ASTRO Practice Management Resources are developed to provide information to the membership on topics of interest related to coding, reimbursement, coverage and practice management. New articles in this series will be published on a regular basis to inform members of various practice management matters.
Objective: An introduction to physician coding for radiation oncology services.
A course of radiation therapy treatment is comprised of a series of distinct activities of varying complexity and is a function of the individual patient situation. The “process of care” in radiation oncology provides a conceptual framework for coding and documenting care throughout the course of treatment.
The radiation oncology process of care can be separated into the following six categories:
A high-level overview of radiation oncology coding is provided as an introduction to physician coding for radiation oncology services. Individuals should always verify correct code usage with the appropriate healthcare provider and/or contractor.
What is it? A consultation is a type of evaluation and management service provided by a physician at the request of another physician or appropriate source. The outcome of the consultation will be to either recommend care for a specific condition or problem, or determine whether to accept responsibility for ongoing management of the patient’s entire care or for the care of a specific condition or problem.
Tasks performed. The clinical team, led by the radiation oncologist, provides the medical services associated with the process of care. The physician, as part of this process, will review the pertinent radiographs, pathology reports, patient complaints, and physical findings.
CPT codes. The consultation E/M services are reported using the 99xxx series in the CPT® codes. Note that as of January 1, 2010, CMS has eliminated payment for office and inpatient consultation codes and providers are directed to report other appropriate E/M CPT codes.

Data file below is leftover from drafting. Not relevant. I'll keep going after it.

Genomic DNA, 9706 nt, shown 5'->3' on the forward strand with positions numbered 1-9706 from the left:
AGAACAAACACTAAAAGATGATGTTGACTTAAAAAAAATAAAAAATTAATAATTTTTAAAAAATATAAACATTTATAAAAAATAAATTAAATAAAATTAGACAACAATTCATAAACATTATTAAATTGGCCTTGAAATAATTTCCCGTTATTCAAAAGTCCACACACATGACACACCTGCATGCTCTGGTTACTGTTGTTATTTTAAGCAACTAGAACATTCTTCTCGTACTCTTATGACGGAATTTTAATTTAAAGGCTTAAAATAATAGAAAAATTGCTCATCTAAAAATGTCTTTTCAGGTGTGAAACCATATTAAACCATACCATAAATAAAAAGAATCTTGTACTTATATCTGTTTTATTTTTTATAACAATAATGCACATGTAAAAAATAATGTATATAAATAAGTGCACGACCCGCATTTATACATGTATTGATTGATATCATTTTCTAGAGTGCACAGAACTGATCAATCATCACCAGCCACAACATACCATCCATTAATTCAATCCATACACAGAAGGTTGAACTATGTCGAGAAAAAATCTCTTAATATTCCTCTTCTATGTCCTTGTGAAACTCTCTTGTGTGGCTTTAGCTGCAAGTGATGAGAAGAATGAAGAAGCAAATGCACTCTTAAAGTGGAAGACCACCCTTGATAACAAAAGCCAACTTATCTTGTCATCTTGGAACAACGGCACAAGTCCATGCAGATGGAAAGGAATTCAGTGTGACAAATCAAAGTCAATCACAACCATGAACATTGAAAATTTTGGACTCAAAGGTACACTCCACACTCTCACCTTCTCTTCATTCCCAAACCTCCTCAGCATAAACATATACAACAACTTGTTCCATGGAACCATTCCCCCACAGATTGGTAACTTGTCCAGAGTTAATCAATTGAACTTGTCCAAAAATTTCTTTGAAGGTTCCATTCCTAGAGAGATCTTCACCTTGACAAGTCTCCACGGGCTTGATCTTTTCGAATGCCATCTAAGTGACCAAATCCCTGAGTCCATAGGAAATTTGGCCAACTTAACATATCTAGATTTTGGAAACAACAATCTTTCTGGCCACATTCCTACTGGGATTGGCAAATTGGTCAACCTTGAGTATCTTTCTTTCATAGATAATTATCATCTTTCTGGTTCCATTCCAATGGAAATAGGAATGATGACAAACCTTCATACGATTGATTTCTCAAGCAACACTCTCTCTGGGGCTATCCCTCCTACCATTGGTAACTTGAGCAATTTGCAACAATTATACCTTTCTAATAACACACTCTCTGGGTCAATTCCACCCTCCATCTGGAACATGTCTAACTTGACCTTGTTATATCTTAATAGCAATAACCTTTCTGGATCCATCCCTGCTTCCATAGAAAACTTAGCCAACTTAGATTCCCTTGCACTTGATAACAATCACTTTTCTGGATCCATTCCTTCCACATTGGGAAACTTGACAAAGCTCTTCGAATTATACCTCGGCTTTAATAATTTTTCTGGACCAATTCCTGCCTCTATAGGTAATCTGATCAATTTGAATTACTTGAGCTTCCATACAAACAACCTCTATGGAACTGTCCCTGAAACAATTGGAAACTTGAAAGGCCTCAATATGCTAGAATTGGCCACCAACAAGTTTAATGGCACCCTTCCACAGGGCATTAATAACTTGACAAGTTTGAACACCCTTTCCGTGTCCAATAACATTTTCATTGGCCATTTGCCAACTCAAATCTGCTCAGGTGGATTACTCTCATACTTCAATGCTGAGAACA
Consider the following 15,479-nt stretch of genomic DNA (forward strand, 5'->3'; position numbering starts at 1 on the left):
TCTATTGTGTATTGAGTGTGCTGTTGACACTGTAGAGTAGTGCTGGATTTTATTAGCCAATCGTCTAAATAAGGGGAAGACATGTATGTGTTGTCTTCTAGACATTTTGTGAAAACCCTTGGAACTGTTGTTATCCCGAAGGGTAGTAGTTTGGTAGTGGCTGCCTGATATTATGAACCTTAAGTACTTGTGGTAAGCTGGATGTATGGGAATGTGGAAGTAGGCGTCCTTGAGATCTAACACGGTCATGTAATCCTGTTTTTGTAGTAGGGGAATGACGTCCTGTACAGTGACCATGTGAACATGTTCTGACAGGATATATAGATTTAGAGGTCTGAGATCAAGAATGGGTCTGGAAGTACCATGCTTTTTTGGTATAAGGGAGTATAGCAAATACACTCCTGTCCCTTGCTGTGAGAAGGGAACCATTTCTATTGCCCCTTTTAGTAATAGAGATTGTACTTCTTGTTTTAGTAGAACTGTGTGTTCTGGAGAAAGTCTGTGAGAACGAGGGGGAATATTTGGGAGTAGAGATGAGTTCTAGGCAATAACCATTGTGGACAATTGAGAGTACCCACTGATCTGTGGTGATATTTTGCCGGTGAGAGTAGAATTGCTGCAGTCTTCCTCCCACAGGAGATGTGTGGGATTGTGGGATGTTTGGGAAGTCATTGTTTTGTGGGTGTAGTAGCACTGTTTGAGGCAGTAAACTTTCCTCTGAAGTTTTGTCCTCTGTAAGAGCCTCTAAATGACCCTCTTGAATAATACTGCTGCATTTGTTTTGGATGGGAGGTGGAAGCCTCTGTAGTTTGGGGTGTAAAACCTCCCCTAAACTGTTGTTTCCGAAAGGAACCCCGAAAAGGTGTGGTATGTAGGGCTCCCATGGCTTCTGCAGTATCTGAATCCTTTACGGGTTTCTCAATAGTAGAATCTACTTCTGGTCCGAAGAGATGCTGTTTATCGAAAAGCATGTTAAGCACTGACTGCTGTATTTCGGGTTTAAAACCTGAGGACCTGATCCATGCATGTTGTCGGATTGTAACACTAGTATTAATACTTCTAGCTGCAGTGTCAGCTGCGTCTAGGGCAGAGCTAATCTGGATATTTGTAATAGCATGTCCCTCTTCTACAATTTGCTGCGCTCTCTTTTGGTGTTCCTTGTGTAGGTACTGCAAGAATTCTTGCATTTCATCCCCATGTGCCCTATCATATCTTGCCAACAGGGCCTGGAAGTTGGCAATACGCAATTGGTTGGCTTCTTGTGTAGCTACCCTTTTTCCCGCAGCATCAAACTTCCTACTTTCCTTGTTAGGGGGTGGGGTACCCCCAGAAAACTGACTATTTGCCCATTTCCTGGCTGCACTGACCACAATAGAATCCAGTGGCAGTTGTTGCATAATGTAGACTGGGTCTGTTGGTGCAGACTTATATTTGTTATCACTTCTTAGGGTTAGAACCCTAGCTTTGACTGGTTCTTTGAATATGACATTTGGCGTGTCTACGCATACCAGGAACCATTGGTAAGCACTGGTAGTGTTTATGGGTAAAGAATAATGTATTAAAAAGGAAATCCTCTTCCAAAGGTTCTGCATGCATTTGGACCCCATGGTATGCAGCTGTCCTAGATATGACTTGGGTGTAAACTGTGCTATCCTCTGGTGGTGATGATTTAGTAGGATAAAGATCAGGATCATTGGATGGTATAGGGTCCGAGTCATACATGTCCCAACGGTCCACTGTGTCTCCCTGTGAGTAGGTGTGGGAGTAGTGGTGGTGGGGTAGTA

This phase in the process of care includes clinical treatment planning and simulation services.
Clinical Treatment Planning
What is it? Clinical treatment planning is the initial step in preparing for radiation oncology treatment. The planning stage is a very important phase in the process of care. The radiation oncologist may use information obtained from the patient’s clinical evaluation at the time of the initial consultation, as well as request additional tests, studies, and procedures that may be required to complete the treatment plan.
Tasks performed. Clinical treatment planning includes the following components: determining the disease-bearing areas, identifying type and method of radiation treatment delivery, specifying areas to be treated, selecting radiation treatment techniques, and specifying dose and duration of therapy.
CPT codes. Clinical treatment planning services are reported using CPT codes 77261-77263.
What is it? Simulation is the process of defining relevant normal and abnormal target anatomy, and acquiring the images and data necessary to develop the optimal radiation treatment process.
Tasks performed. Utilizing simulation equipment, the exact treatment position for the patient is defined. This may include marking the area to be treated on the patient’s skin, aligning the patient with localization lasers, and/or designing immobilization devices to ensure precise patient positioning. Each port or field is visualized in reference to the proper landmarks. Documentation of the size, angle, distance, and other working parameters are recorded during simulation. Simulation may be performed more than once during a course of treatment—e.g., in some brachytherapy circumstances, it can be twice per day.
CPT codes. Simulation services are reported using CPT codes 77280-77290.
Respiratory Motion Management Simulation
What is it? In current clinical practice, simulation is performed with motion management to inform field and portal design with precise knowledge about the respiratory movement of target tissue and organs at risk.
Tasks performed. This new code describes the physician work involved in simulating a patient using motion (respiratory) tracking of a mobile target volume. The work involves acquisition and review of multiple additional CT images that allow for a full accounting of breathing-related tumor motion.
CPT codes. Respiratory management simulation is reported using CPT code +77293.
What is it? During this phase, a mathematical computation of the specific radiation dose at a particular point is developed. The radiation oncology team develops the appropriate dosimetry calculations and isodose plan, builds treatment devices to refine treatment delivery, and performs any other special services required for the precision of dose delivery.
Tasks performed. The physician, with the assistance of a qualified medical physicist, prescribes, supervises, designs, reviews, and clinically confirms all aspects of each activity in this phase of care.